The syndrome includes high blood pressure, obesity, elevated fasting triglycerides, blood sugar levels and low levels of HDL cholesterol.

The two year study surveying South Koreans indicated that the high consumption of instant noodles alone was associated with the syndrome, regardless of overall dietary composition. South Koreans are the highest consumers per capita of instant noodles in the world.

The high sodium content with negative health claims of added additives like Tertiary – butyl hydroquinone (TBHQ) has further labelled this product a health hazard.

TBHQ is used as an antioxidant to increase the long shelf life of instant noodles and other processed foods. This widely used petroleum by-product is known to cause toxic reactions like nausea, vomiting and suffocation.

A number of studies have shown that prolonged exposures to this chemical in high doses may be carcinogenic. Noodles packaged in a styrofoam cup have even higher health risk due to the industrial chemical, bisphenol-A(BPA) presence. The styrofoam containers also add more toxicity to our landfills.

BPA is a known endocrine (hormone) disruptor, according to Boston Tufts University School of Medicine study.

A Mayo Clinic article on Nutrition and healthy eating stated that exposure to BPA is a concern due to possible health effects of BPA on the brain, behaviour and prostate gland of fetuses, infants and children. The article added that further research suggests a possible link between BPA and increased blood pressure.

The consumer shift towards healthier eating especially in China prompted Nissan Foods, the company founded by instant noodle inventor, Momofuku Ando to retool their recipe.

Last year, they launched Cup Noodles Very Veggie. was launched last year.  The healthier instant noodle brand has a full serving of veggies, contains less sodium, no artificial flavors and MSG.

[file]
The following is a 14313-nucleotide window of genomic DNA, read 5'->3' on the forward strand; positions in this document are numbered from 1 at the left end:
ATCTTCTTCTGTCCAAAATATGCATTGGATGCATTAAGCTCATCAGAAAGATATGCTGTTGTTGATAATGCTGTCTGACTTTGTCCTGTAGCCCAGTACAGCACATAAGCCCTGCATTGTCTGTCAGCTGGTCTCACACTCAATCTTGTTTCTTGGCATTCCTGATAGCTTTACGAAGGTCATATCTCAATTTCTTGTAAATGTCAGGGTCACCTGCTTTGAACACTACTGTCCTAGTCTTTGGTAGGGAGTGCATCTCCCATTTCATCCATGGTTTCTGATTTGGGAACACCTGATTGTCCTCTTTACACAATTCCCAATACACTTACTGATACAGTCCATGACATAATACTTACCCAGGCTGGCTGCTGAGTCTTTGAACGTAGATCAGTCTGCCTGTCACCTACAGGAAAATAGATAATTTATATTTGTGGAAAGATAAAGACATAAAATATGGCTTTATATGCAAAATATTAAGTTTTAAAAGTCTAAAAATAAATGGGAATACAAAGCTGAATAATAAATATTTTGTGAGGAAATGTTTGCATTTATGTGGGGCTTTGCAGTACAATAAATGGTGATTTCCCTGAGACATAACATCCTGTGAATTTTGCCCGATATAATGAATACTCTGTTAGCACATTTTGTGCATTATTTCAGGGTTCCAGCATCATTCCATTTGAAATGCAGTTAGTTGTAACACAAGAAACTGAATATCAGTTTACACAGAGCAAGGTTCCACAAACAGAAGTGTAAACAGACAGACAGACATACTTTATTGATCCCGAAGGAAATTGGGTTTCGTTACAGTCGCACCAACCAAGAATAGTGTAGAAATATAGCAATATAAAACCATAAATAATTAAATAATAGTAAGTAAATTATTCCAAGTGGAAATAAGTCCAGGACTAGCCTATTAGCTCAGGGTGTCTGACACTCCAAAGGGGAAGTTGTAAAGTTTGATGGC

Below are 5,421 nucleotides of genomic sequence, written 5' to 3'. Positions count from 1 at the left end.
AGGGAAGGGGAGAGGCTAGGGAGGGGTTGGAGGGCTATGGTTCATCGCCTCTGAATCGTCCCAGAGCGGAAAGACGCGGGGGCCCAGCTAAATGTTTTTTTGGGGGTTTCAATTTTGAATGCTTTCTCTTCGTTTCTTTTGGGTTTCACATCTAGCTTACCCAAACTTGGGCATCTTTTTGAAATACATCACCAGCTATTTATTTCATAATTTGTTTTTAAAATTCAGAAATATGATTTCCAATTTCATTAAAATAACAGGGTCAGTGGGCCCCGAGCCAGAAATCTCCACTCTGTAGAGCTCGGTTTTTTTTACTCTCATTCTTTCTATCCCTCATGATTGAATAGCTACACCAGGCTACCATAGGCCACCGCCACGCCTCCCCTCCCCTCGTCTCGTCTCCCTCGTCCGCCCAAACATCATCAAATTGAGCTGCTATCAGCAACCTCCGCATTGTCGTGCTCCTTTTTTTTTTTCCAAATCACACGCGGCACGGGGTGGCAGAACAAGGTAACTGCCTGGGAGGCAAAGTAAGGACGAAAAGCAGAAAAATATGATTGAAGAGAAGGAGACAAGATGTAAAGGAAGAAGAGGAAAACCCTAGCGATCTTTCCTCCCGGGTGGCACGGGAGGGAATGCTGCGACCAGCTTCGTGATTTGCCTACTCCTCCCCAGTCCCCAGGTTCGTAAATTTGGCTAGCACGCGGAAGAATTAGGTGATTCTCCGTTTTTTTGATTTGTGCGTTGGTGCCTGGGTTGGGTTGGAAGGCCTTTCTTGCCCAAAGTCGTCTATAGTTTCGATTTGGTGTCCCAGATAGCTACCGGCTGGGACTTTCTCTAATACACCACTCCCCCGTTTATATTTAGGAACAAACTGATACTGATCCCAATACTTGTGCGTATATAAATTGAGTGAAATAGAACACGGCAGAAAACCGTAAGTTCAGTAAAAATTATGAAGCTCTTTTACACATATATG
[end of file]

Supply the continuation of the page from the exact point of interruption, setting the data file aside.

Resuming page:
Instant noodles may exemplify a long standing claim of its place as a comfort food to the global community, but it poses a health risk to consumers. So what are the alternative options?

Quick and Easy Alternative Options

Make a batch of fresh broth, and add some meat. Cool down the hot broth. Portion broth in glass or BPA free containers, and freeze them.

When you have a noodle craving, defrost a portion and add your favourite greens, noodles and garnish with a teaspoonful of olive, sesame oil. Some great alternative noodle choices available fresh in your local stores:

  • Kelp noodles: Light tasting and springy in texture, it’s high in calcium and dietary fibre
  • Soba Noodles: Strong and nutty in flavour, these thin buckwheat noodles are rich in phytonutrients, including manganese and thiamin.
  • Udon noodles: Thick wheat-based, white coloured Japanese noodle
  • Chinese egg noodles or flat rice noodles
  • Vermicelli (thin rice noodles). Recipe
  • Korean glass noodles made with potato flour
  • Pasta like linguini, spaghetti, fettuccini, capellini, barbina

Links

Instant Noodle Statistics

Journal of Nutrition Study: Instant Noodle Intake and Dietary Patterns Are Associated with Distinct Cardiometabolic Risk Factors in Korea

Mayo Clinic Article: Nutrition and Healthy Eating